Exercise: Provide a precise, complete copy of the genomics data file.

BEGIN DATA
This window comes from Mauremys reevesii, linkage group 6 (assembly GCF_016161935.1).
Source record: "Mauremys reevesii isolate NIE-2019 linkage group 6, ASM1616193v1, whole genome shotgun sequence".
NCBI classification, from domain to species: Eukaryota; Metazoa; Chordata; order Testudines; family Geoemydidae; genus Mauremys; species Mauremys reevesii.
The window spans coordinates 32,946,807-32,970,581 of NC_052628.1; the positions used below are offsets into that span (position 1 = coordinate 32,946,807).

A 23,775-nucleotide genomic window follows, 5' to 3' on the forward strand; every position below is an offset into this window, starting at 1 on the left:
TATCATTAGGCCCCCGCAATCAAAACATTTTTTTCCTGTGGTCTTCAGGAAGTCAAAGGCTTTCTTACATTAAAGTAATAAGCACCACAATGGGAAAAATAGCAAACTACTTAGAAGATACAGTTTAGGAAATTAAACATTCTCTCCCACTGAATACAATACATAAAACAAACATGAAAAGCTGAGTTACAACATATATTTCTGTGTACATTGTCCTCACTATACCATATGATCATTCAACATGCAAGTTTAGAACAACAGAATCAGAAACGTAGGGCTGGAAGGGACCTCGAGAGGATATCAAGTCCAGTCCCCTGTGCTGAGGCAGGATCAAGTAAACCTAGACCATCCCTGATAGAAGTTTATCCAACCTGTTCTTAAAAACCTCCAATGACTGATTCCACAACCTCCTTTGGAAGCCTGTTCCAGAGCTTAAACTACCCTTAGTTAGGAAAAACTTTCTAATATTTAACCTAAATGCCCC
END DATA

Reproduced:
This window comes from Mauremys reevesii, linkage group 6 (assembly GCF_016161935.1).
Source record: "Mauremys reevesii isolate NIE-2019 linkage group 6, ASM1616193v1, whole genome shotgun sequence".
NCBI classification, from domain to species: Eukaryota; Metazoa; Chordata; order Testudines; family Geoemydidae; genus Mauremys; species Mauremys reevesii.
The window spans coordinates 32,946,807-32,970,581 of NC_052628.1; the positions used below are offsets into that span (position 1 = coordinate 32,946,807).

A 23,775-nucleotide genomic window follows, 5' to 3' on the forward strand; every position below is an offset into this window, starting at 1 on the left:
TATCATTAGGCCCCCGCAATCAAAACATTTTTTTCCTGTGGTCTTCAGGAAGTCAAAGGCTTTCTTACATTAAAGTAATAAGCACCACAATGGGAAAAATAGCAAACTACTTAGAAGATACAGTTTAGGAAATTAAACATTCTCTCCCACTGAATACAATACATAAAACAAACATGAAAAGCTGAGTTACAACATATATTTCTGTGTACATTGTCCTCACTATACCATATGATCATTCAACATGCAAGTTTAGAACAACAGAATCAGAAACGTAGGGCTGGAAGGGACCTCGAGAGGATATCAAGTCCAGTCCCCTGTGCTGAGGCAGGATCAAGTAAACCTAGACCATCCCTGATAGAAGTTTATCCAACCTGTTCTTAAAAACCTCCAATGACTGATTCCACAACCTCCTTTGGAAGCCTGTTCCAGAGCTTAAACTACCCTTAGTTAGGAAAAACTTTCTAATATTTAACCTAAATGCCCC